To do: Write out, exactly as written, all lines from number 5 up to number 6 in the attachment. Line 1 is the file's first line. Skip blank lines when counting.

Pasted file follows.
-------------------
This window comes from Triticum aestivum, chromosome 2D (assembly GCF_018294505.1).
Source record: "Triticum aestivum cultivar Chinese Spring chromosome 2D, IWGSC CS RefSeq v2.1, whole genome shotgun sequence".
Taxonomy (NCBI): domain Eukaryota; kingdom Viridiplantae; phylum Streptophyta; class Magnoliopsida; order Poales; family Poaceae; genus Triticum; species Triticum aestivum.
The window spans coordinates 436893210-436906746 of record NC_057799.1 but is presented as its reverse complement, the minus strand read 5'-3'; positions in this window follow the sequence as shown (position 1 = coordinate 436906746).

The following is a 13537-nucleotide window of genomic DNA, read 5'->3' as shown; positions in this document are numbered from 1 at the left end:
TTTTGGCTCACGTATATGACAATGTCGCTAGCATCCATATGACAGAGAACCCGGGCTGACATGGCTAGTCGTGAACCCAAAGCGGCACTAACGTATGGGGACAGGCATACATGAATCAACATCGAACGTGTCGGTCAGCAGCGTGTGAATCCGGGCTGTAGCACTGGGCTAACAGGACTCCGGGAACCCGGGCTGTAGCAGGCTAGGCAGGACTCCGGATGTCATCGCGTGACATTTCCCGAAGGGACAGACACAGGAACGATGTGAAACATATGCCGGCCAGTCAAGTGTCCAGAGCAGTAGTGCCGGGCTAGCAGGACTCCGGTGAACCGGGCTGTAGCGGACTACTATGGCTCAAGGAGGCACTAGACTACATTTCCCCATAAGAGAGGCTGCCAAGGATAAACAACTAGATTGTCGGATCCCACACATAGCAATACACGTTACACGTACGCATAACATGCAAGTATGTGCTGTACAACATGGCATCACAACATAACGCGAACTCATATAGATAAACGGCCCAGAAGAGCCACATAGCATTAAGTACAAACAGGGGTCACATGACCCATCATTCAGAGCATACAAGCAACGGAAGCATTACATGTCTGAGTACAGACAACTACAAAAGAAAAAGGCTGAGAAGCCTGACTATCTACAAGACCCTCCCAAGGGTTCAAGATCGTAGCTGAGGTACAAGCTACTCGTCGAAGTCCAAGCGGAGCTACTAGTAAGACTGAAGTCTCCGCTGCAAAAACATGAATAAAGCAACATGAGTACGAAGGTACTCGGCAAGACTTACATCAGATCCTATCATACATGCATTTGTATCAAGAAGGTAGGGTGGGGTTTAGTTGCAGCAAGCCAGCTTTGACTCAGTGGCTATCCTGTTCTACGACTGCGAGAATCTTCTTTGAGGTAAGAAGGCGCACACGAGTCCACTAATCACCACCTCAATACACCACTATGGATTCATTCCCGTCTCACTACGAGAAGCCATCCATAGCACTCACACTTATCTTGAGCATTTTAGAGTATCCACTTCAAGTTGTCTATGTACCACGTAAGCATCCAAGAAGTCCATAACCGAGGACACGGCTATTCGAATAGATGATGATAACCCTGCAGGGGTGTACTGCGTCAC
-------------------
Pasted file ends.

The following is a 13537-nucleotide window of genomic DNA, read 5'->3' as shown; positions in this document are numbered from 1 at the left end:
TTTTGGCTCACGTATATGACAATGTCGCTAGCATCCATATGACAGAGAACCCGGGCTGACATGGCTAGTCGTGAACCCAAAGCGGCACTAACGTATGGGGACAGGCATACATGAATCAACATCGAACGTGTCGGTCAGCAGCGTGTGAATCCGGGCTGTAGCACTGGGCTAACAGGACTCCGGGAACCCGGGCTGTAGCAGGCTAGGCAGGACTCCGGATGTCATCGCGTGACATTTCCCGAAGGGACAGACACAGGAACGATGTGAAACATATGCCGGCCAGTCAAGTGTCCAGAGCAGTAGTGCCGGGCTAGCAGGACTCCGGTGAACCGGGCTGTAGCGGACTACTATGGCTCAAGGAGGCACTAGACTACATTTCCCCATAAGAGAGGCTGCCAAGGATAAACAACTAGATTGTCGGATCCCACACATAGCAATACACGTTACACGTACGCATAACATGCAAGTATGTGCTGTACAACATGGCATCACAACATAACGCGAACTCATATAGATAAACGGCCCAGAAGAGCCACATAGCATTAAGTACAAACAGGGGTCACATGACCCATCATTCAGAGCATACAAGCAACGGAAGCATTACATGTCTGAGTACAGACAACTACAAAAGAAAAAGGCTGAGAAGCCTGACTATCTACAAGACCCTCCCAAGGGTTCAAGATCGTAGCTGAGGTACAAGCTACTCGTCGAAGTCCAAGCGGAGCTACTAGTAAGACTGAAGTCTCCGCTGCAAAAACATGAATAAAGCAACATGAGTACGAAGGTACTCGGCAAGACTTACATCAGATCCTATCATACATGCATTTGTATCAAGAAGGTAGGGTGGGGTTTAGTTGCAGCAAGCCAGCTTTGACTCAGTGGCTATCCTGTTCTACGACTGCGAGAATCTTCTTTGAGGTAAGAAGGCGCACACGAGTCCACTAATCACCACCTCAATACACCACTATGGATTCATTCCCGTCTCACTACGAGAAGCCATCCATAGCACTCACACTTATCTTGAGCATTTTAGAGTATCCACTTCAAGTTGTCTATGTACCACGTAAGCATCCAAGAAGTCCATAACCGAGGACACGGCTATTCGAATAGATGATGATAACCCTGCAGGGGTGTACTGCGTCAC